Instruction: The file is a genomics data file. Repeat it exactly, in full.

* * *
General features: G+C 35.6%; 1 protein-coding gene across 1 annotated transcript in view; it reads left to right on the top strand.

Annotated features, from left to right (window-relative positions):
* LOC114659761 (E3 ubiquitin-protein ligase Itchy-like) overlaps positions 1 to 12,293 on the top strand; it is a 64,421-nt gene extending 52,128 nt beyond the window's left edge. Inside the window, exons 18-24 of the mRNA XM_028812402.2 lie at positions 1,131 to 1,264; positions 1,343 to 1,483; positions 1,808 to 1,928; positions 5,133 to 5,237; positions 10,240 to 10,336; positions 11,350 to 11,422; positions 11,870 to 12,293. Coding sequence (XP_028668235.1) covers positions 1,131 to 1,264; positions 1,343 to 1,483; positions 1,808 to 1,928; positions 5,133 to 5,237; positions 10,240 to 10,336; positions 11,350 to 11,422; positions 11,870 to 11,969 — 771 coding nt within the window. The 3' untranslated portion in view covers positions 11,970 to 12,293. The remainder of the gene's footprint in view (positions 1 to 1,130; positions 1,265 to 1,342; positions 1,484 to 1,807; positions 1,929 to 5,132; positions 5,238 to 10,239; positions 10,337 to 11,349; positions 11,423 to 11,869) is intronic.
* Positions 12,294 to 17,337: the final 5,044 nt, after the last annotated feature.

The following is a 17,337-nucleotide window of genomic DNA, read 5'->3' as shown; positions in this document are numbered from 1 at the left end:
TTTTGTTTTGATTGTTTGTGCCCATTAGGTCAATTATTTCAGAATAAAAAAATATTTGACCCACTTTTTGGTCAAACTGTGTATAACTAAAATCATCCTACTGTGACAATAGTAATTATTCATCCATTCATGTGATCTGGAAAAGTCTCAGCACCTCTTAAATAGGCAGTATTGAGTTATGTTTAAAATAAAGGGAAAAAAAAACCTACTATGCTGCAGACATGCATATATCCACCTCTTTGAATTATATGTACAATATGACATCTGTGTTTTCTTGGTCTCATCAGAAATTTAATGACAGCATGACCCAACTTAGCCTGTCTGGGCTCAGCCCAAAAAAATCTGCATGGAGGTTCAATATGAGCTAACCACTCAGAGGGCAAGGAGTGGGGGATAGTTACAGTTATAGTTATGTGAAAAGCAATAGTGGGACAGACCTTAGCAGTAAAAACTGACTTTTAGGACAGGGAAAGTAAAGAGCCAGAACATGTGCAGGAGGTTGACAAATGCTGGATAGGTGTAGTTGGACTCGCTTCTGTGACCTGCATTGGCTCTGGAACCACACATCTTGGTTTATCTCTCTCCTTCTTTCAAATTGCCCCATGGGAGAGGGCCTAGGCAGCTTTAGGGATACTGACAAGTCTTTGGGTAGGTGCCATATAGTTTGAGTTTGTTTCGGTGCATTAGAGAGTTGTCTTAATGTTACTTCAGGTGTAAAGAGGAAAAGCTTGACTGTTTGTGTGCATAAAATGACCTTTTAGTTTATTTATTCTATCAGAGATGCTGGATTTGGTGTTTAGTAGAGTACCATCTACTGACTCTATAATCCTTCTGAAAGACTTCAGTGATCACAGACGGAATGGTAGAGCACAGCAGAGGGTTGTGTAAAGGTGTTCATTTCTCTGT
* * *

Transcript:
General features: G+C 35.6%; 1 protein-coding gene across 1 annotated transcript in view; it reads left to right on the top strand.

Annotated features, from left to right (window-relative positions):
* LOC114659761 (E3 ubiquitin-protein ligase Itchy-like) overlaps positions 1 to 12,293 on the top strand; it is a 64,421-nt gene extending 52,128 nt beyond the window's left edge. Inside the window, exons 18-24 of the mRNA XM_028812402.2 lie at positions 1,131 to 1,264; positions 1,343 to 1,483; positions 1,808 to 1,928; positions 5,133 to 5,237; positions 10,240 to 10,336; positions 11,350 to 11,422; positions 11,870 to 12,293. Coding sequence (XP_028668235.1) covers positions 1,131 to 1,264; positions 1,343 to 1,483; positions 1,808 to 1,928; positions 5,133 to 5,237; positions 10,240 to 10,336; positions 11,350 to 11,422; positions 11,870 to 11,969 — 771 coding nt within the window. The 3' untranslated portion in view covers positions 11,970 to 12,293. The remainder of the gene's footprint in view (positions 1 to 1,130; positions 1,265 to 1,342; positions 1,484 to 1,807; positions 1,929 to 5,132; positions 5,238 to 10,239; positions 10,337 to 11,349; positions 11,423 to 11,869) is intronic.
* Positions 12,294 to 17,337: the final 5,044 nt, after the last annotated feature.

The following is a 17,337-nucleotide window of genomic DNA, read 5'->3' as shown; positions in this document are numbered from 1 at the left end:
TTTTGTTTTGATTGTTTGTGCCCATTAGGTCAATTATTTCAGAATAAAAAAATATTTGACCCACTTTTTGGTCAAACTGTGTATAACTAAAATCATCCTACTGTGACAATAGTAATTATTCATCCATTCATGTGATCTGGAAAAGTCTCAGCACCTCTTAAATAGGCAGTATTGAGTTATGTTTAAAATAAAGGGAAAAAAAAACCTACTATGCTGCAGACATGCATATATCCACCTCTTTGAATTATATGTACAATATGACATCTGTGTTTTCTTGGTCTCATCAGAAATTTAATGACAGCATGACCCAACTTAGCCTGTCTGGGCTCAGCCCAAAAAAATCTGCATGGAGGTTCAATATGAGCTAACCACTCAGAGGGCAAGGAGTGGGGGATAGTTACAGTTATAGTTATGTGAAAAGCAATAGTGGGACAGACCTTAGCAGTAAAAACTGACTTTTAGGACAGGGAAAGTAAAGAGCCAGAACATGTGCAGGAGGTTGACAAATGCTGGATAGGTGTAGTTGGACTCGCTTCTGTGACCTGCATTGGCTCTGGAACCACACATCTTGGTTTATCTCTCTCCTTCTTTCAAATTGCCCCATGGGAGAGGGCCTAGGCAGCTTTAGGGATACTGACAAGTCTTTGGGTAGGTGCCATATAGTTTGAGTTTGTTTCGGTGCATTAGAGAGTTGTCTTAATGTTACTTCAGGTGTAAAGAGGAAAAGCTTGACTGTTTGTGTGCATAAAATGACCTTTTAGTTTATTTATTCTATCAGAGATGCTGGATTTGGTGTTTAGTAGAGTACCATCTACTGACTCTATAATCCTTCTGAAAGACTTCAGTGATCACAGACGGAATGGTAGAGCACAGCAGAGGGTTGTGTAAAGGTGTTCATTTCTCTGT